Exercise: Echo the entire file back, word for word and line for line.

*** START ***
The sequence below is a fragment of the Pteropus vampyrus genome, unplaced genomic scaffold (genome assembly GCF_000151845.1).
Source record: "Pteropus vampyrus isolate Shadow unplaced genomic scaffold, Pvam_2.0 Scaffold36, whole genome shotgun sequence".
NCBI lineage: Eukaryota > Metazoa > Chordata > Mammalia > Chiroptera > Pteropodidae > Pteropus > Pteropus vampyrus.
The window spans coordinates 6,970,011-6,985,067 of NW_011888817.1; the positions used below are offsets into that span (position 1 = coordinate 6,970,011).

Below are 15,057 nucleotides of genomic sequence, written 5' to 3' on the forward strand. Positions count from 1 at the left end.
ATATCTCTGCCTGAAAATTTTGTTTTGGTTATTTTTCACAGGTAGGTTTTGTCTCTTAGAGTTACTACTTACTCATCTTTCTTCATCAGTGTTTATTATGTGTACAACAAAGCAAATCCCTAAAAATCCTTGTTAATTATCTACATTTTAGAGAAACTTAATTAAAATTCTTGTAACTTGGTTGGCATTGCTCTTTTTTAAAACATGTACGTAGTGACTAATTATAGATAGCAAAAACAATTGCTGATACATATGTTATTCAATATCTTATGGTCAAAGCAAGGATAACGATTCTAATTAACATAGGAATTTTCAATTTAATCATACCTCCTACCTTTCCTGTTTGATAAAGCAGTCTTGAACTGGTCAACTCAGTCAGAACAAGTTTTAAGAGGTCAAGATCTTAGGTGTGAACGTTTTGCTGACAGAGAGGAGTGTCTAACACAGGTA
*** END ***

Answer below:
The sequence below is a fragment of the Pteropus vampyrus genome, unplaced genomic scaffold (genome assembly GCF_000151845.1).
Source record: "Pteropus vampyrus isolate Shadow unplaced genomic scaffold, Pvam_2.0 Scaffold36, whole genome shotgun sequence".
NCBI lineage: Eukaryota > Metazoa > Chordata > Mammalia > Chiroptera > Pteropodidae > Pteropus > Pteropus vampyrus.
The window spans coordinates 6,970,011-6,985,067 of NW_011888817.1; the positions used below are offsets into that span (position 1 = coordinate 6,970,011).

Below are 15,057 nucleotides of genomic sequence, written 5' to 3' on the forward strand. Positions count from 1 at the left end.
ATATCTCTGCCTGAAAATTTTGTTTTGGTTATTTTTCACAGGTAGGTTTTGTCTCTTAGAGTTACTACTTACTCATCTTTCTTCATCAGTGTTTATTATGTGTACAACAAAGCAAATCCCTAAAAATCCTTGTTAATTATCTACATTTTAGAGAAACTTAATTAAAATTCTTGTAACTTGGTTGGCATTGCTCTTTTTTAAAACATGTACGTAGTGACTAATTATAGATAGCAAAAACAATTGCTGATACATATGTTATTCAATATCTTATGGTCAAAGCAAGGATAACGATTCTAATTAACATAGGAATTTTCAATTTAATCATACCTCCTACCTTTCCTGTTTGATAAAGCAGTCTTGAACTGGTCAACTCAGTCAGAACAAGTTTTAAGAGGTCAAGATCTTAGGTGTGAACGTTTTGCTGACAGAGAGGAGTGTCTAACACAGGTA